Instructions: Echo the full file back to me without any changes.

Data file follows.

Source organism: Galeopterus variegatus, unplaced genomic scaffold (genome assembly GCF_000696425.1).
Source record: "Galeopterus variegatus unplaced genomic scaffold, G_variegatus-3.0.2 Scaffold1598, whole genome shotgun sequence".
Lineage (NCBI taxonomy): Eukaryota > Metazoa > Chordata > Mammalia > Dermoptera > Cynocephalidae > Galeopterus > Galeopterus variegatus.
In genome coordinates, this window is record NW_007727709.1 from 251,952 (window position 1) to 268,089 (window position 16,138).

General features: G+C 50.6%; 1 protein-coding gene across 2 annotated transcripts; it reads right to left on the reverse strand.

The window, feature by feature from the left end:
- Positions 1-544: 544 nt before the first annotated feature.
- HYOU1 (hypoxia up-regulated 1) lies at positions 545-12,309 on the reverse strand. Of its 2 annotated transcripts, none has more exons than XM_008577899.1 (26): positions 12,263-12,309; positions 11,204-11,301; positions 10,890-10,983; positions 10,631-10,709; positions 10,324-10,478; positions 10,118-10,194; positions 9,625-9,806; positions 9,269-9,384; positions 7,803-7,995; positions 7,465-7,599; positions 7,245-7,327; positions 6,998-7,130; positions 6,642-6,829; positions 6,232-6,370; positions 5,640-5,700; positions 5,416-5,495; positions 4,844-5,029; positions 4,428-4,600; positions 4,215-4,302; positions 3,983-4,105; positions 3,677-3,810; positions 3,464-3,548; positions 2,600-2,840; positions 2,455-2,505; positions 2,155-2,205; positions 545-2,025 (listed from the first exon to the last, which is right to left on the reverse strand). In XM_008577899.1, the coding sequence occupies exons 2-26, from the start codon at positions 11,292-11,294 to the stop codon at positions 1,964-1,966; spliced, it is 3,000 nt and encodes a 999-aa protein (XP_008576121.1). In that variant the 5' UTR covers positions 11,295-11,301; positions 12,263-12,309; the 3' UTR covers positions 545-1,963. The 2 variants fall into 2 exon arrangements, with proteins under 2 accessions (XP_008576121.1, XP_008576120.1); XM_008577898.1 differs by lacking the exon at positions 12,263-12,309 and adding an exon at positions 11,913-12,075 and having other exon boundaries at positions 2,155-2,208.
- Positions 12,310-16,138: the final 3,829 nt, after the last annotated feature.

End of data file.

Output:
Source organism: Galeopterus variegatus, unplaced genomic scaffold (genome assembly GCF_000696425.1).
Source record: "Galeopterus variegatus unplaced genomic scaffold, G_variegatus-3.0.2 Scaffold1598, whole genome shotgun sequence".
Lineage (NCBI taxonomy): Eukaryota > Metazoa > Chordata > Mammalia > Dermoptera > Cynocephalidae > Galeopterus > Galeopterus variegatus.
In genome coordinates, this window is record NW_007727709.1 from 251,952 (window position 1) to 268,089 (window position 16,138).

General features: G+C 50.6%; 1 protein-coding gene across 2 annotated transcripts; it reads right to left on the reverse strand.

The window, feature by feature from the left end:
- Positions 1-544: 544 nt before the first annotated feature.
- HYOU1 (hypoxia up-regulated 1) lies at positions 545-12,309 on the reverse strand. Of its 2 annotated transcripts, none has more exons than XM_008577899.1 (26): positions 12,263-12,309; positions 11,204-11,301; positions 10,890-10,983; positions 10,631-10,709; positions 10,324-10,478; positions 10,118-10,194; positions 9,625-9,806; positions 9,269-9,384; positions 7,803-7,995; positions 7,465-7,599; positions 7,245-7,327; positions 6,998-7,130; positions 6,642-6,829; positions 6,232-6,370; positions 5,640-5,700; positions 5,416-5,495; positions 4,844-5,029; positions 4,428-4,600; positions 4,215-4,302; positions 3,983-4,105; positions 3,677-3,810; positions 3,464-3,548; positions 2,600-2,840; positions 2,455-2,505; positions 2,155-2,205; positions 545-2,025 (listed from the first exon to the last, which is right to left on the reverse strand). In XM_008577899.1, the coding sequence occupies exons 2-26, from the start codon at positions 11,292-11,294 to the stop codon at positions 1,964-1,966; spliced, it is 3,000 nt and encodes a 999-aa protein (XP_008576121.1). In that variant the 5' UTR covers positions 11,295-11,301; positions 12,263-12,309; the 3' UTR covers positions 545-1,963. The 2 variants fall into 2 exon arrangements, with proteins under 2 accessions (XP_008576121.1, XP_008576120.1); XM_008577898.1 differs by lacking the exon at positions 12,263-12,309 and adding an exon at positions 11,913-12,075 and having other exon boundaries at positions 2,155-2,208.
- Positions 12,310-16,138: the final 3,829 nt, after the last annotated feature.